The Winter Games drew to a close Sunday night in Sochi, as host country Russia extinguished the Olympic flame and passed the torch to South Korea. At one point during the closing ceremony, a group of dancers began forming the five Olympic rings, expanding outwards like the mechanical display that famously malfunctioned during the opening ceremony. Once again, the fifth ring remained closed for a nervous few seconds, before finally expanding to complete the formation.

It was a well-executed moment of self-deprecation, and a rather fitting send-off for Sochi, as well. What began as one of the most controversial Olympics in recent memory — rife with threats of terrorism, alleged human rights violations, and persistent uncertainty — ended without major catastrophe or disruptions, marking what experts describe as an overall success for Russian President Vladimir Putin. But as political unrest continues to unfold across neighboring Ukraine, it's unlikely that the Kremlin will have much time to bask in its Olympic glory.

There was a lot riding on these Olympics for Putin and his allies, both financially and politically. Transforming Sochi into a winter wonderland entailed reported expenditures of $51 billion — far more than any Olympics in history — as the Kremlin sought to showcase Russia's economic might on the global stage.

"It was everything that he hoped for."

"I would like the participants, fans, journalists and all those who watch the Games on television to see a new Russia, see its face and possibilities, take a fresh and unbiased look at the country," Putin told reporters in January.

But experts say Putin's true target audience was domestic rather than international. The president has spent the last few years consolidating support among his conservative base in Russia, after widespread protests against allegedly fraudulent elections rippled across the country in 2011. The government implemented a controversial ban on gay "propaganda" last year, and has gradually tightened its control over independent media, spreading increasingly anti-Western rhetoric. The Olympics, experts say, offered an ideal platform to stoke the patriotic sentiments that have resonated with Putin's right-leaning constituency.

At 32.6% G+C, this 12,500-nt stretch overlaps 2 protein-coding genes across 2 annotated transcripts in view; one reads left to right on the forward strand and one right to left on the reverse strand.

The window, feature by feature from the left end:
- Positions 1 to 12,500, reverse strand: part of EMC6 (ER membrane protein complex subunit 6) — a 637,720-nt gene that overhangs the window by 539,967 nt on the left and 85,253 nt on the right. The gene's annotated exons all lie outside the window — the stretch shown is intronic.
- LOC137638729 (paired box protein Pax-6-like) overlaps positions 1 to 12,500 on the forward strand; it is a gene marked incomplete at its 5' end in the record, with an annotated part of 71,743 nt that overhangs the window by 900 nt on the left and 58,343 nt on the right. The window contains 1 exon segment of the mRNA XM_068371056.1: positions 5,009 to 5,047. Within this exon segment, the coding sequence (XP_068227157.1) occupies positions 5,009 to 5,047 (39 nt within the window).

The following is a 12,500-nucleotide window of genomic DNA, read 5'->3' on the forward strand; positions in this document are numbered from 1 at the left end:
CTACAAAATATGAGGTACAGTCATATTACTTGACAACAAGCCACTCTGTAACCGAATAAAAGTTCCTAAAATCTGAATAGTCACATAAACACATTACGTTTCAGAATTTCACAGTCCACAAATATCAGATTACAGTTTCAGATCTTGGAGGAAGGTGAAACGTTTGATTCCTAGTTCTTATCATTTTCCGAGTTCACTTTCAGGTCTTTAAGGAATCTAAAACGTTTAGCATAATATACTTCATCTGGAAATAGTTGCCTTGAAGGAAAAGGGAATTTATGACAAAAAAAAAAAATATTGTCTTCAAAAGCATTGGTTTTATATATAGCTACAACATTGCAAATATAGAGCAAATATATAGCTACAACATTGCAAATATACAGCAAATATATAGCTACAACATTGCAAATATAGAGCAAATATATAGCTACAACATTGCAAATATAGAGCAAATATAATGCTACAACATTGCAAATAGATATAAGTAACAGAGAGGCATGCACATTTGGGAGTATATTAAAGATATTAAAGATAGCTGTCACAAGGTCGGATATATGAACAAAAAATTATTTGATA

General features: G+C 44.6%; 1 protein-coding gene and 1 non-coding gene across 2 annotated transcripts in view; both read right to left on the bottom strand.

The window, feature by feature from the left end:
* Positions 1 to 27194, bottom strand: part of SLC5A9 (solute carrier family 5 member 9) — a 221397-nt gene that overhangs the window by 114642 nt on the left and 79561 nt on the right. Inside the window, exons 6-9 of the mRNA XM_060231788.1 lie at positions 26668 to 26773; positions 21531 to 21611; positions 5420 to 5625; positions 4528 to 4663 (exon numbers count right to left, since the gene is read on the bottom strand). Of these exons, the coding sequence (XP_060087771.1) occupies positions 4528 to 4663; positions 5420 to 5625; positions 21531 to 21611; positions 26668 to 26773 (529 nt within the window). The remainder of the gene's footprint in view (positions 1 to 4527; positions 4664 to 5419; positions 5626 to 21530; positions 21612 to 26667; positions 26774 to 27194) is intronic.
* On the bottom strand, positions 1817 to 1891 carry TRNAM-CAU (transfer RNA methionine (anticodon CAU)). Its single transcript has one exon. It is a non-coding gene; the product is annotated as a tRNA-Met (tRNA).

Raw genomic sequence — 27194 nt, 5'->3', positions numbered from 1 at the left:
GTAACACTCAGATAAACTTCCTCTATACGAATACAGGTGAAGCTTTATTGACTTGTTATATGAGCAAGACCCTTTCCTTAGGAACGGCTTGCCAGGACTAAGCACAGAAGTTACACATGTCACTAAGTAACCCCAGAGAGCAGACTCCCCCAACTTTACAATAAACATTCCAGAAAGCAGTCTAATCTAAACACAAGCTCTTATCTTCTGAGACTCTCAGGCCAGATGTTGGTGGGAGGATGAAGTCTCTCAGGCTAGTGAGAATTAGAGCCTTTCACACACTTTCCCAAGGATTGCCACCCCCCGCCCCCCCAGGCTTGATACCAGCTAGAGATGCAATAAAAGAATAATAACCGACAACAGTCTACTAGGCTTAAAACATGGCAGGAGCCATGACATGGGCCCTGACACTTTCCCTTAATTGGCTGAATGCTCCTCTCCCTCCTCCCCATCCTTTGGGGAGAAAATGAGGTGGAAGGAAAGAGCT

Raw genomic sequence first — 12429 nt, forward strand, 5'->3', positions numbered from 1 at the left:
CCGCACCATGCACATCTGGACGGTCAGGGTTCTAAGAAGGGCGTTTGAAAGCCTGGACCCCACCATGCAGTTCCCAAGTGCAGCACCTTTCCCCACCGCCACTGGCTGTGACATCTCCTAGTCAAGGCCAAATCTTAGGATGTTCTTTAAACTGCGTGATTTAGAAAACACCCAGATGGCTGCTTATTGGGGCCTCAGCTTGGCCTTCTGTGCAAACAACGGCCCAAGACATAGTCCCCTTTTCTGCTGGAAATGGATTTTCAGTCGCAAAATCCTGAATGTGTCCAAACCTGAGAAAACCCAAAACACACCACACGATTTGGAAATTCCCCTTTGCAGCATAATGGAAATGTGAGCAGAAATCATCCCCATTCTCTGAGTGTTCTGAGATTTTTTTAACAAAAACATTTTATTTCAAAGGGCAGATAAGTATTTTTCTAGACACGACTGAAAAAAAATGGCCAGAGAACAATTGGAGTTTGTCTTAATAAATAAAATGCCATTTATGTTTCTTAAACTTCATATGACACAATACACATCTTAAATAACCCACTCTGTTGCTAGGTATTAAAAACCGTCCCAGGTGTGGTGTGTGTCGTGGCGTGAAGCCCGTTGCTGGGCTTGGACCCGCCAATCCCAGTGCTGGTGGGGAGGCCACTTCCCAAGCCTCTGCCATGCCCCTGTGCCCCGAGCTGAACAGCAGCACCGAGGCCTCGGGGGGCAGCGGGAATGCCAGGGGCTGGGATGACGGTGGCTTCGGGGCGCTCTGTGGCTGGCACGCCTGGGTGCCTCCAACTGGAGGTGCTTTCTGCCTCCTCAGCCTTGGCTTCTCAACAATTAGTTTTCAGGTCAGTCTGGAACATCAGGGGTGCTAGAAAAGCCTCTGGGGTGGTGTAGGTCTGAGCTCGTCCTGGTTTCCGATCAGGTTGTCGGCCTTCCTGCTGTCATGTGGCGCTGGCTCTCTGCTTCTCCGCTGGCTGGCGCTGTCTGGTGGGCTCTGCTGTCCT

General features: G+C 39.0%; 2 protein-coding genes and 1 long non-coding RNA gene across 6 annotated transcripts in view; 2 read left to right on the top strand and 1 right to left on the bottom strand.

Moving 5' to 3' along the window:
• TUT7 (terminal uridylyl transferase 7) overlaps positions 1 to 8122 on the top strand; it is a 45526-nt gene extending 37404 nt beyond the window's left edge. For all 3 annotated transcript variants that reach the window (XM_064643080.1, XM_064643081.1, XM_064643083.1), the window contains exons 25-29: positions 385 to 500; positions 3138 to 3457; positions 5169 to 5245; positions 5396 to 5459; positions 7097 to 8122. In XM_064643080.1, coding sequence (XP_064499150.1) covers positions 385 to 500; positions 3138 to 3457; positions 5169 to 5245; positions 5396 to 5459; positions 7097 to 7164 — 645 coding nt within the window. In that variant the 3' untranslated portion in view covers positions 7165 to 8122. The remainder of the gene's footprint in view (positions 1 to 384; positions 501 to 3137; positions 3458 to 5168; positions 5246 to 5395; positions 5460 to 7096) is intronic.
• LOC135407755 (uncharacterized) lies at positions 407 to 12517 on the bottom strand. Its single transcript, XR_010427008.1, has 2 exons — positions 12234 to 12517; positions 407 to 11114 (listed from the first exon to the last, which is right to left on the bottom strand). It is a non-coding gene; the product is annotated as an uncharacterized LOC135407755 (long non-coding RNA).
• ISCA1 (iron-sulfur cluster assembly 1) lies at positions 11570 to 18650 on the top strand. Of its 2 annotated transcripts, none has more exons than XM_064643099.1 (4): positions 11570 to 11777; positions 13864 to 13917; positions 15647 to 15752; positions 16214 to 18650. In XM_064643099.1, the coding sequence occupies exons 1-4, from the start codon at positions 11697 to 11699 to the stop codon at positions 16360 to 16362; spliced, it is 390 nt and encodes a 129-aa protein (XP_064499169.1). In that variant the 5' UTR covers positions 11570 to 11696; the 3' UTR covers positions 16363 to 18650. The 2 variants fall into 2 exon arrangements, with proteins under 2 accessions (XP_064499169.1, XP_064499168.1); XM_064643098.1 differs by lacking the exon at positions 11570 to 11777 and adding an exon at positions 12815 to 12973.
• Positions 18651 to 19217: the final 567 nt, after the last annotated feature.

"Domestically, the main goal of the Olympics for Putin was to increase patriotism and connect it to his own rule," Dmitry Gorenburg, senior analyst and Russia expert at the nonprofit think-tank CNA, said in a telephone interview on Friday. "And I think that all indications are that that is succeeding."

Rings

(Adam Rifkin / Flickr)

Leading up to the games, many feared that Putin's Olympic dreams would be quashed by terrorist attacks. In December, suicide bombers killed 34 people in an attack just 400 miles from Sochi, and Islamist insurgent groups in the nearby North Caucasus region vowed more violence during the games. Russian authorities constructed a massive security system around Sochi and all Olympic venues in the region, deploying an estimated 40,000 armed soldiers and 11,000 closed-circuit cameras.

Security forces also used an extensive electronic surveillance program to monitor all communications coming in and out of Sochi, raising concerns among Russian activists and journalists who fear that the Kremlin may have used the Olympics as a pretext for deepening its domestic spying network. For Putin, though, all that matters is that the games came to a close without a violent incident.

"It was everything that he hoped for," says David Wallechinsky, president of the International Society of Olympic Historians. "He gave [Russians] what they wanted, which was gold medals and no incidents."

"The protest zone was a joke."

The Kremlin was similarly wary of protests at Sochi, fearing embarrassment and criticism on the internet. Many LGBT activists called for a boycott of the Olympics over Russia's anti-gay laws, while others tried to raise awareness around alleged labor violations, corruption, and environmental abuses committed during the construction of Olympic venues.